Telephone numbers stored in the call history storage area 130 can also be processed by the parser 138 using the state diagram 160 in the manner described above to determine the proper parsing formatting. Thus, telephone numbers from the call history storage area 130 will be shown on the display 116 with the proper formatting for the U.S. dialing plan.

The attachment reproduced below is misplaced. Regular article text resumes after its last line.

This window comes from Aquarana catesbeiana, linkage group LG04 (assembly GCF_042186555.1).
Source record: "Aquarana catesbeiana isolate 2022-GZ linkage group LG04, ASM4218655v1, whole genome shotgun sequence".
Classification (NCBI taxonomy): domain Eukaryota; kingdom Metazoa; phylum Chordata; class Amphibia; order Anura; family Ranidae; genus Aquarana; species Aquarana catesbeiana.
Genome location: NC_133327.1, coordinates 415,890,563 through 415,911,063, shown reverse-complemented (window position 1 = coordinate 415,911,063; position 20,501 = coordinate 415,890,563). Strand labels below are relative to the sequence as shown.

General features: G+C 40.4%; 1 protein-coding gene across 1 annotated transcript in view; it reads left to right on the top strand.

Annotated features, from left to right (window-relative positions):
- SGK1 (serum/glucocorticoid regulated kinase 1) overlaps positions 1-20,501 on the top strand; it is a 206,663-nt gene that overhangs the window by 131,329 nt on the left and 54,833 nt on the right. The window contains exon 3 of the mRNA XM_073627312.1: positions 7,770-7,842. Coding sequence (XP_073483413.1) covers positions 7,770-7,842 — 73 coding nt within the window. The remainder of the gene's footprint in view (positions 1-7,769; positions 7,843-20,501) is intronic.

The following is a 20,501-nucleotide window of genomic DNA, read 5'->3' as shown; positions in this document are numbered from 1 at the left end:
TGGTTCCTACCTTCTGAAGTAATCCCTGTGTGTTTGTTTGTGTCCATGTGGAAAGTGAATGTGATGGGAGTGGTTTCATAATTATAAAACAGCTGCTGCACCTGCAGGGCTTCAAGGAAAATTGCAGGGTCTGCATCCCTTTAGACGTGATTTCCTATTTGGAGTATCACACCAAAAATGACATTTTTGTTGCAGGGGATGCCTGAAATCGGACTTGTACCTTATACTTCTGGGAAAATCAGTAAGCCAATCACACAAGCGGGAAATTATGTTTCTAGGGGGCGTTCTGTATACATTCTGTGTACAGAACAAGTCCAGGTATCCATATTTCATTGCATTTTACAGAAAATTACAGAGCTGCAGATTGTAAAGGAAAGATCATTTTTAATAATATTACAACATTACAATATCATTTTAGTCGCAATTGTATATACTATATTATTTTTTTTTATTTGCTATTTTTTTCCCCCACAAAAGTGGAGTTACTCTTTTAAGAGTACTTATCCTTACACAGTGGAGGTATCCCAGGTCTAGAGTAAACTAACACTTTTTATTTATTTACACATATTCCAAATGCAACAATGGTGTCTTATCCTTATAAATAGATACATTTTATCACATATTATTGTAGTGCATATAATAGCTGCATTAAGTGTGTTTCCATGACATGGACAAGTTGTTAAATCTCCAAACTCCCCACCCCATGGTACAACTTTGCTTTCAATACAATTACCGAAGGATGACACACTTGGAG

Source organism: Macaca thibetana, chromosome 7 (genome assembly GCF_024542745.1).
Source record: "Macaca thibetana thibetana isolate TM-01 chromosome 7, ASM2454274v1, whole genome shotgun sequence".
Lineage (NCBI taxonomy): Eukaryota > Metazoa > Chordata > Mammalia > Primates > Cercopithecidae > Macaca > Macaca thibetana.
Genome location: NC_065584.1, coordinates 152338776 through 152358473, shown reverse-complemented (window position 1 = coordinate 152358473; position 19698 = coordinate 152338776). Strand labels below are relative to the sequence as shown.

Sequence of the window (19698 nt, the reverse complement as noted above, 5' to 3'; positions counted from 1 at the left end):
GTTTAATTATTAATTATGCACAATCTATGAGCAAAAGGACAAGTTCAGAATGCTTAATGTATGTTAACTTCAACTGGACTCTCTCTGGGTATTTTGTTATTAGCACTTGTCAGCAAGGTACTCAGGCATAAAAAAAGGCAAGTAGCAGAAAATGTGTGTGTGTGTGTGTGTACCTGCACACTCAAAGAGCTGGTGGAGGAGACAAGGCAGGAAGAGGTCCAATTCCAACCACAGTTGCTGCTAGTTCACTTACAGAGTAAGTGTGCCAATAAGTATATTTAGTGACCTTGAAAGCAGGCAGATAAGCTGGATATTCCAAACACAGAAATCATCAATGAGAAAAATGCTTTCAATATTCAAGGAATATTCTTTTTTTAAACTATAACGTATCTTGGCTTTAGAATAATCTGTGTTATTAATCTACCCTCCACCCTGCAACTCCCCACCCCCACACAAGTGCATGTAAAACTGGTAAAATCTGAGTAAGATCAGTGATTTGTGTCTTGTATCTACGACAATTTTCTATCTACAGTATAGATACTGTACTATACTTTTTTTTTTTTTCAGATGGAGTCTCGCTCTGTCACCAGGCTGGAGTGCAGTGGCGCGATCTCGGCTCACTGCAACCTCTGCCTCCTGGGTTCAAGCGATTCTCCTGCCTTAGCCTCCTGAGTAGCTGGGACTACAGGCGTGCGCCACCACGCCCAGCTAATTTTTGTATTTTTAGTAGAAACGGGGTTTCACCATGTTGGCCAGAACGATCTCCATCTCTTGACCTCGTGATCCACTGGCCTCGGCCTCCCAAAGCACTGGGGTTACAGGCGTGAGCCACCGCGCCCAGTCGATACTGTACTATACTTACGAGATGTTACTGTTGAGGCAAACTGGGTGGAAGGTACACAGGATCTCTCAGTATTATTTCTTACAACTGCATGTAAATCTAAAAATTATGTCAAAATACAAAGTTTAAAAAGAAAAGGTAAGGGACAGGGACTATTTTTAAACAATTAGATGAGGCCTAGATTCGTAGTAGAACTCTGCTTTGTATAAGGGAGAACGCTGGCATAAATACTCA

In addition, the system 100 may process incoming calls using the state diagram 160 and apply the proper parsing format. For example, the system 100 is applicable to callback telephone numbers contained within a message, such as a short messaging service (SMS) data message, or contained within a predetermined callback telephone number portion of the SMS message. The system 100 operates in the manner described above and uses the state diagram 160 to sequentially process the digits from the incoming call (e.g., the callback telephone number) and will apply the proper formatting characters if the number corresponds to a valid telephone number. Similarly, the system 100 may use the state diagram 160 to process caller ID data transmitted to the wireless communication device. The parser 138 operates in the manner described above, to sequentially process the numeric digits of the caller ID data. The parser 138 will apply the appropriate formatting characters to the caller ID number if the caller ID number corresponds to a valid telephone number. In each of these situations, the received telephone number is sequentially processed digit by digit using the state diagram 160 to determine the proper formatting. Thus, the data shown on the display 116 will have a format readily recognizable to the user.